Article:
My fear of butchers shops
Date: 19 September 2012
What an amazing week its been. We’ve opened Mansfield Park prior to a National Tour at the Theatre Royal Bury St Edmunds (@mansfieldparkbse) with press night, after two great previews and a twitterati dress rehearsal, and I’ve been to see the last preview of Taboo in Brixton,(@TabooInBrixton) and had many discussions with dutch producers, about the longer international life of the show in my new role as, love the title, International Licensing Consultant for Stage Entertainment. Off to Holland in the morning for meetings with the bigwigs and to talk catalogues and territories.
But alongside these two very public events, I spent the day yesterday on a stand at FeshFest in Bury St Edmunds’ apex conference and concert venue. This is a new careers fair featuring all the avenues your careers master may not mention. Two if us were sharing knowledge about the arts and cultural industries alongside a jeweller, a tattoo artist, a video games designer, a cup cake maker and all manner of music industry folk. There were professional session musicians, graffiti artists and young bands, all showing 16 years olds that they are allowed to dream.
And that brings me to my fear of butchers shops. Let me explain. As a child I did some shopping for my Nan who brought me up. I’d go off to the sweet shop or the chemist, the local sainsbury’s counter, or the butchers shop. In most cases I felt, for an 8 year old, relatively ok. But an immense shyness came over me when I walked into the butchers. He’d look down at me and ask what I wanted. I couldn’t just point – I was meant to know the differences between different meats. If I then said “a piece of lamb, please” that wasn’t enough. I’d then be asked what cut, what weight. Loads of questions I didn’t know how to answer. The result was, and still is, a real fear of standing in a queue waiting to be served in almost any shop where I might be asked what I want. What has this got to do with Freshfest….
One of the things I observed was the number of young people 15-17yrs old who siddled along the corridor of stalls not looking anyone in the eye and not knowing how to engage in a conversation with the stallholder. I also saw that, sometimes, we didn’t help. We waited for them to talk to us.
On a contrary note there were a few young people who came, with a sparkle in their eye, straight up to us, and when asked what their career path might be, or what they were interested in, would answer very clearly. I want to work in a zoo, be a journalist, go into the army and deal in air take-off, or go into business/accountancy. They had found their personal way through the fear of the butchers queue to be able to answer clearly.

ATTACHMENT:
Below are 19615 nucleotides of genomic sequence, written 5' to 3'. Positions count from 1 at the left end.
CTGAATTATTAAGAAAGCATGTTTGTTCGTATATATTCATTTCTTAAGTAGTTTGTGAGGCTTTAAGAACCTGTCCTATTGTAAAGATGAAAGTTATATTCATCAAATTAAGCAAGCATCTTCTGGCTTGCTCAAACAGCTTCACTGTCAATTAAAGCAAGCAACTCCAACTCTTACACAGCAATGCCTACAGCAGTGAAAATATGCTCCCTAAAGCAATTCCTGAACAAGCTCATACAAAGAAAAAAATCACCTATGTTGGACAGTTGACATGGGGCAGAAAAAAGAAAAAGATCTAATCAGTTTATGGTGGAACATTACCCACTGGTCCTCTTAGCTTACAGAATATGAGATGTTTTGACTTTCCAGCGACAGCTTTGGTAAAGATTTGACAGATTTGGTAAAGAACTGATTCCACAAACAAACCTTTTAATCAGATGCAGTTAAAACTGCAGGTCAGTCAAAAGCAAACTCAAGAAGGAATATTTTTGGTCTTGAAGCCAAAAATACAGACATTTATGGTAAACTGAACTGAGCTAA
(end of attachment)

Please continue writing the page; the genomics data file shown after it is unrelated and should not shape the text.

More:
Many people who know me will find it bizarre that I can, and have, walk onto the stage of Drury Lane Theatre and introduce an Awards ceremony gala, or chair a conference, or facilitate a room with 200 doctors and patients exploring the NHS. But I remain frightened everytime someone asks me to circulate at a party and network, or (even now) go into an electrical shop or a butchers.
The challenge for all of us working in the arts, or any career, is to see that shyness in people and help to encourage them to grab every opportunitiy, follow their dreams and have confidence that we will want to help them if they help themselves.
It was a great day at Freshfest. I hope the Theatre Royal, Menta, West Suffolk College and the Princes Trust, with The apex will come back together and do it again next year. Young people have to be encouraged to dream. Freshfest can help.
- by Chris Grady
Any opinions expressed above do not represent the view of Whatsonstage.com nor any of its staff or contributors beyond the bylined author.
|Chris Grady is a freelance arts manager/trainer working with Anglia Ruskin University, Cambridge, Mountview Academy of Theatre, London and Stage Entertainment Licensed Productions, Holland. An associate of Wonderbird EU and in development for StoryMusic2020. Over 30 years he has run, built, raised money for, programmed and invented for theatres; conceived festivals, produced trade fairs, shows and galas; taught plate-spinning and sold computers. He runs a series of mentor/coaching sessions for emerging creatives who work in theatre, art, film, dance, spirituality, conjuring, astrology and beyond. There are more things in heaven and earth, good reader, than are dreamed of in your philosophy. Look out beyond Zone 2, beyond the establishment, beyond the horizon, over the edge. The future’s bright and entirely unpredictable.|
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